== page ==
In just a few short weeks, we’ll be sitting in the car for 13 hours--just like many of you, I suppose--in order to sit with family at tables in Wisconsin and Illinois to give thanks.
But already I’m teetering between excitement and anxiety. Why does the holiday designed to feed thankfulness seem to leave me starving for peace?
We make it “home” once or twice a year. Yes, in between those times we Georgians talk on the phone and email and text with the northerners, but that just doesn’t substitute for face time and “breathing the same air,” to quote a dear friend. Because I'm a planner, I begin to anticipate the time long before it’s on anyone else’s radar: reservations need to be made, schedules coordinated. And, consequently, happy hope quarrels with disquieting self-talk as I play out possible anticipated scenarios of time together in my head.
The difficulty with anticipation is that it can morph into expectation when you’re not looking. When families don’t see each other often, there’s an unsaid but very real desire for everything to be GOOD. I so want to find everyone doing well. I hope for meaningful conversations because I want to come away from the time knowing more about those I love. That puts a lot of pressure on the limited hours.
But I know the truth. No one’s life is all well and good! Everyone struggles on some level. So let me tell you what GOOD looks like to me: cutting the crap and just telling it like it is. If we could, I believe we’d discover a sympathetic ear or a shoulder to lean on, and a moment of shared strength to help us know we’re not as far apart as the distance makes us think we are.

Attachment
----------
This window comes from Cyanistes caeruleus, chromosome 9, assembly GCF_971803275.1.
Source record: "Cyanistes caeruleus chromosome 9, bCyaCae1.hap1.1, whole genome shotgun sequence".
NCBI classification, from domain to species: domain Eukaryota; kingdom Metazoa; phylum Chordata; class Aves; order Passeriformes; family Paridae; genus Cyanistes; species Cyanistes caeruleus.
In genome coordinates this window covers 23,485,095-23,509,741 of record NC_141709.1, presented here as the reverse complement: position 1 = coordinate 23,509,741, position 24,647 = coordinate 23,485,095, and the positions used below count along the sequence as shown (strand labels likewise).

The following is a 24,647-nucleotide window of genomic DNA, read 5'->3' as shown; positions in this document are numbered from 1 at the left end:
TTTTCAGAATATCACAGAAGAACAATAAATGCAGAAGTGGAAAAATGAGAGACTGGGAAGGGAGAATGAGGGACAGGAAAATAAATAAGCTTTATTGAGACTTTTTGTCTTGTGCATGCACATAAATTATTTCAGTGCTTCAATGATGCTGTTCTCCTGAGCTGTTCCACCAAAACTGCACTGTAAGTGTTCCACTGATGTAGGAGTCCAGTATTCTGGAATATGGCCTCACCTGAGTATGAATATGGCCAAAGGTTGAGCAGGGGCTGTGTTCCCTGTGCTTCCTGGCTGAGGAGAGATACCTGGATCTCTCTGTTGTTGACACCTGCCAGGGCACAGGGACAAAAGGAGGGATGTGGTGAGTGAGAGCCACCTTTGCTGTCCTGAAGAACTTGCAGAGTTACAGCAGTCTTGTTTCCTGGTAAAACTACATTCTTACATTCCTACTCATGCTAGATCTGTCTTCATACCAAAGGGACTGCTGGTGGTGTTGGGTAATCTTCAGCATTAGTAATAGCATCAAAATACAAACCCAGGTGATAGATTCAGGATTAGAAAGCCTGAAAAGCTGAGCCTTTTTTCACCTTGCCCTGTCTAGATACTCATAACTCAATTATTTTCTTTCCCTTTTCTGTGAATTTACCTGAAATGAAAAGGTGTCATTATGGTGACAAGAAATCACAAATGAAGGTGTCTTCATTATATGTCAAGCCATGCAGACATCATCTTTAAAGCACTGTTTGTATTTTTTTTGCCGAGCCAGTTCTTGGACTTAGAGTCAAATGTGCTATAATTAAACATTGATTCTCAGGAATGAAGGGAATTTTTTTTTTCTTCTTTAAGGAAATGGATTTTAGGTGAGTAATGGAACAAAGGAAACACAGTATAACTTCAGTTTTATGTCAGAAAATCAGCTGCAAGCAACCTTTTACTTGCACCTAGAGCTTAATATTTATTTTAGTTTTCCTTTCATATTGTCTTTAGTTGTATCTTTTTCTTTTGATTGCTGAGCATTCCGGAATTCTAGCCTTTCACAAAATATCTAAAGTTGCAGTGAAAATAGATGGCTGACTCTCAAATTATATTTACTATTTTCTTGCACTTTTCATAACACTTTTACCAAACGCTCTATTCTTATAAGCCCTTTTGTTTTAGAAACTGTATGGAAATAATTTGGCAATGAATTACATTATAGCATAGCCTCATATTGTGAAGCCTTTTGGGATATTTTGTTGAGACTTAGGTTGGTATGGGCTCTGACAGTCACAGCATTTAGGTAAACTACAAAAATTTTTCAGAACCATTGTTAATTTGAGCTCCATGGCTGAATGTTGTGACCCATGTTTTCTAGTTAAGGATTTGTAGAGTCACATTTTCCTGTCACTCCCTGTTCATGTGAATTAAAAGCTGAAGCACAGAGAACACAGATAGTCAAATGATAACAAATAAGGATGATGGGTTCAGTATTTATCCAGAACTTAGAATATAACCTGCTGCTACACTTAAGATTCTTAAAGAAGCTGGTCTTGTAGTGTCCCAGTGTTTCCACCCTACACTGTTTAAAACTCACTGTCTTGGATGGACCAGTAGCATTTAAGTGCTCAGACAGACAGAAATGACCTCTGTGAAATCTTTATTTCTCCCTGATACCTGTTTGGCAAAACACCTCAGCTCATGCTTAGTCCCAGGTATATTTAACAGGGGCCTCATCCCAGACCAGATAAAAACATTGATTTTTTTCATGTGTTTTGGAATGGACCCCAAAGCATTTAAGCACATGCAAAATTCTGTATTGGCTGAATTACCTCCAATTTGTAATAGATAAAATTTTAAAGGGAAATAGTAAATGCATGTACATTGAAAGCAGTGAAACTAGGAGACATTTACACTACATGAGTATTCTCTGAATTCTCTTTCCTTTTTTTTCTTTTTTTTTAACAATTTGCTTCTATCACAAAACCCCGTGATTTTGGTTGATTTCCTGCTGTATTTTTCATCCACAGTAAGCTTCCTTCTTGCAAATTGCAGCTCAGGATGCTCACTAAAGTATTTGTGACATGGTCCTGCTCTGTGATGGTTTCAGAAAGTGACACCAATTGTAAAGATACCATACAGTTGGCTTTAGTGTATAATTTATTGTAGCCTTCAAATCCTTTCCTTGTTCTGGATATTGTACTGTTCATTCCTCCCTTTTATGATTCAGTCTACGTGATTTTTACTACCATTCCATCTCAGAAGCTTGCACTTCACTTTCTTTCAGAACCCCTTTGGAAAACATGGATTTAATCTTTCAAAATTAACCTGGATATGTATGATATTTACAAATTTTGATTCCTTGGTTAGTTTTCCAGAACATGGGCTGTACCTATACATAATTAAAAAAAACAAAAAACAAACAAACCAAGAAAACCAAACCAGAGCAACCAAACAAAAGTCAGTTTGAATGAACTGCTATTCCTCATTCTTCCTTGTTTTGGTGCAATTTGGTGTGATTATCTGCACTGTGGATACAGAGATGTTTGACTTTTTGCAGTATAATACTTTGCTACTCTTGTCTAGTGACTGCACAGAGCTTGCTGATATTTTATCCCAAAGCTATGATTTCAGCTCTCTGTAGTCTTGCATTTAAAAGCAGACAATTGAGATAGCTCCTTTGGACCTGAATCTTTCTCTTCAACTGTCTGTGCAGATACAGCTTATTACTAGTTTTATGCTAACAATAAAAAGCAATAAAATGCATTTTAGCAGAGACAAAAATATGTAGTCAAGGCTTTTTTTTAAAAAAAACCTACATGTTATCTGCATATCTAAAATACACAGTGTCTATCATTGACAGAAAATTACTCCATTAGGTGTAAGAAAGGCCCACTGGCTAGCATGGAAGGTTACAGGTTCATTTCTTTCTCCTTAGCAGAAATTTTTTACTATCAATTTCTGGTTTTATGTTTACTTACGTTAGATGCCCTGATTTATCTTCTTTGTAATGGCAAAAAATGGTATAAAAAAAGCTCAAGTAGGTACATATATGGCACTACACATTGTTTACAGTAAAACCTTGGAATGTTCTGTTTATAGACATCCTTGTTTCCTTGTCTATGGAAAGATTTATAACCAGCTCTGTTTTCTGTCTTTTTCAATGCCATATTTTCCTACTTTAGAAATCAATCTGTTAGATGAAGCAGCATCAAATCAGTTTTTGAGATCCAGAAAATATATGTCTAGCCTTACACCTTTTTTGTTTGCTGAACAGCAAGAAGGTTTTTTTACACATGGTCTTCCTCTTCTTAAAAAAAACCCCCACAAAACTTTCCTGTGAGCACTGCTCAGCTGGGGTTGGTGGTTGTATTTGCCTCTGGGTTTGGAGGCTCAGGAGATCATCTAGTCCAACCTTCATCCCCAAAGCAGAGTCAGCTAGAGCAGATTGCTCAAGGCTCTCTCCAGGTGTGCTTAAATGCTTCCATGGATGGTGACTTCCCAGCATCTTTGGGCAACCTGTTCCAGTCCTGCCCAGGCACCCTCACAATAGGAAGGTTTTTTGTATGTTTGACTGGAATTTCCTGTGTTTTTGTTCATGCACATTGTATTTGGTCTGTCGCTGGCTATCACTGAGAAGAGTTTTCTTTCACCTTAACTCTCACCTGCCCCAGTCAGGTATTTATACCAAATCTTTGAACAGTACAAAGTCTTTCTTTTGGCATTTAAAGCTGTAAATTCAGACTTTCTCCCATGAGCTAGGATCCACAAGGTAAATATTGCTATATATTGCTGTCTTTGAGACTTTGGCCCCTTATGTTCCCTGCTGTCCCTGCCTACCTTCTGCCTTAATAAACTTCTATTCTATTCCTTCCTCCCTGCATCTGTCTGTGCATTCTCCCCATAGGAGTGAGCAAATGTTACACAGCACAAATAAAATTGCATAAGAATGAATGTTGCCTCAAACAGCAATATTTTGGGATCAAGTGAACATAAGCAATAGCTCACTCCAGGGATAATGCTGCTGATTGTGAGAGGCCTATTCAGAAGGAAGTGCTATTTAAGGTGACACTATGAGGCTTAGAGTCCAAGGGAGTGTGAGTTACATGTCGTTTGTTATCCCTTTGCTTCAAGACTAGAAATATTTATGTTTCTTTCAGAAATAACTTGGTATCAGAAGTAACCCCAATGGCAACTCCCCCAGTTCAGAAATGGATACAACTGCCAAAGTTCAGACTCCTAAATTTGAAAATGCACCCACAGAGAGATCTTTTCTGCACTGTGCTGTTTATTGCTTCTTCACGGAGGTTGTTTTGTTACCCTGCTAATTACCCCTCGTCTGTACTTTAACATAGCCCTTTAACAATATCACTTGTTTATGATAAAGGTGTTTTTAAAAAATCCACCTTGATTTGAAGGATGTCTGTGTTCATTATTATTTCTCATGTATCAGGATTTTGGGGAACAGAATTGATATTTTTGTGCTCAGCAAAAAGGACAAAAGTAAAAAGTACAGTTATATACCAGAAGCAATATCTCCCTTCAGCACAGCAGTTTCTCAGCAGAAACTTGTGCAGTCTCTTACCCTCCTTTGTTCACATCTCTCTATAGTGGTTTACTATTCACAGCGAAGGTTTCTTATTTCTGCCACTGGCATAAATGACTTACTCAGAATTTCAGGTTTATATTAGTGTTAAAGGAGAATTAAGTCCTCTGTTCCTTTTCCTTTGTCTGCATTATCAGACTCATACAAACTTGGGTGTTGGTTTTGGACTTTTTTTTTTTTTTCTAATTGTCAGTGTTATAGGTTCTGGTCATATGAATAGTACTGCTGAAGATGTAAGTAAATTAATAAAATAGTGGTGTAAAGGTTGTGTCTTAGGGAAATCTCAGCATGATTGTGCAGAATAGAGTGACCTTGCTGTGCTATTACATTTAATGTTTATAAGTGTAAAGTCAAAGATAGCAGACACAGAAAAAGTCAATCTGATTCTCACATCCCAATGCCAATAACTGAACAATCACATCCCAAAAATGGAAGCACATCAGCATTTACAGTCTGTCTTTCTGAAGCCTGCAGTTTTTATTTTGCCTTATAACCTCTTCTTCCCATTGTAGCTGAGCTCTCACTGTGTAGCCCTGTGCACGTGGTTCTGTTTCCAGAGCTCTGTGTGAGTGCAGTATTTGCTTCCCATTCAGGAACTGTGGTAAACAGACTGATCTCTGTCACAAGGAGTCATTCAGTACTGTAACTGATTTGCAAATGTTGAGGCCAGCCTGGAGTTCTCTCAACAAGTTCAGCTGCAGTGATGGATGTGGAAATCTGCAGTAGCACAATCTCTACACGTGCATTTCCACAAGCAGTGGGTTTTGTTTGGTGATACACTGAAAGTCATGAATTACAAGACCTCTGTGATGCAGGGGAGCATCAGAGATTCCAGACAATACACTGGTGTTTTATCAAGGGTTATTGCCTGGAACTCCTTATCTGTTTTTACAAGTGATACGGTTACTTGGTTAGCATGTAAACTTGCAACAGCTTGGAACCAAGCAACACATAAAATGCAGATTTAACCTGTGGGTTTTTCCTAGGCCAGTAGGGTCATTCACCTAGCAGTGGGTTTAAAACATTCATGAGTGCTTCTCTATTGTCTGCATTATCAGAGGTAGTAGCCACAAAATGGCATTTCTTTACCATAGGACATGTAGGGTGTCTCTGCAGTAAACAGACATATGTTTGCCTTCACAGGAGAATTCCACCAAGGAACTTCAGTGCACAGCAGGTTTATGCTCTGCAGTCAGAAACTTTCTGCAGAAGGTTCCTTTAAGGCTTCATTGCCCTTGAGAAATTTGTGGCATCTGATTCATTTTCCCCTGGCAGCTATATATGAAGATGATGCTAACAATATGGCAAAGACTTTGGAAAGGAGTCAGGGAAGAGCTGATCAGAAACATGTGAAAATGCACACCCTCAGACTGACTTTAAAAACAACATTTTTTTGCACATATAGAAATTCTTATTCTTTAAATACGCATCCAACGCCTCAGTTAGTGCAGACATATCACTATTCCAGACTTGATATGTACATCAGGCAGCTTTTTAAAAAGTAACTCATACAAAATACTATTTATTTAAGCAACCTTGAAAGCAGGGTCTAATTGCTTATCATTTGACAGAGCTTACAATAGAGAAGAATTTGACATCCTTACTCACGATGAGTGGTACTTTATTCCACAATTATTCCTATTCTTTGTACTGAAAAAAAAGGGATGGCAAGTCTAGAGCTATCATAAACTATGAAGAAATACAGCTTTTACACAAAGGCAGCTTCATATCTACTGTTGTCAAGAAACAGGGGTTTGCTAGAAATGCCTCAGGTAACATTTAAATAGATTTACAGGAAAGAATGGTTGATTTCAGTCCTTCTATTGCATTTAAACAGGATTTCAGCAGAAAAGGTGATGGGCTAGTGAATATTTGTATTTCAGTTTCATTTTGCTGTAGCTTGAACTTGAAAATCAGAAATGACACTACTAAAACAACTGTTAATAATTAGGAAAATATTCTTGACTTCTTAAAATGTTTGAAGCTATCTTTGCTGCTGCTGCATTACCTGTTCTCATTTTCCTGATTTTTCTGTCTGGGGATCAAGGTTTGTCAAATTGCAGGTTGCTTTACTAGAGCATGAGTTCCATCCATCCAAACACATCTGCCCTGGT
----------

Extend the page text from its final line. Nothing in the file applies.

Yet who wants to go first? No one. So the opportunity is lost, the time hasn’t lived up to what I’ve anticipated or expected, and I’m faced with how to deal with what is.
Soren Kierkegaard said, “Life is not a problem to be solved, but a reality to be experienced.”
This year I’m going to try to anticipate Thanksgiving realistically. I want to embrace the anticipation, reject the anxiety, and release myself of the burden that any of it is my problem to solve. I want to wait for the moment and, in that moment, risk being authentic, even if it’s awkward. I want to experience the day--the good, the bad, and the possible ugly--because in everything there is something to be thankful for.
I’m willing to go first.
What do you want your Thanksgiving to be this year?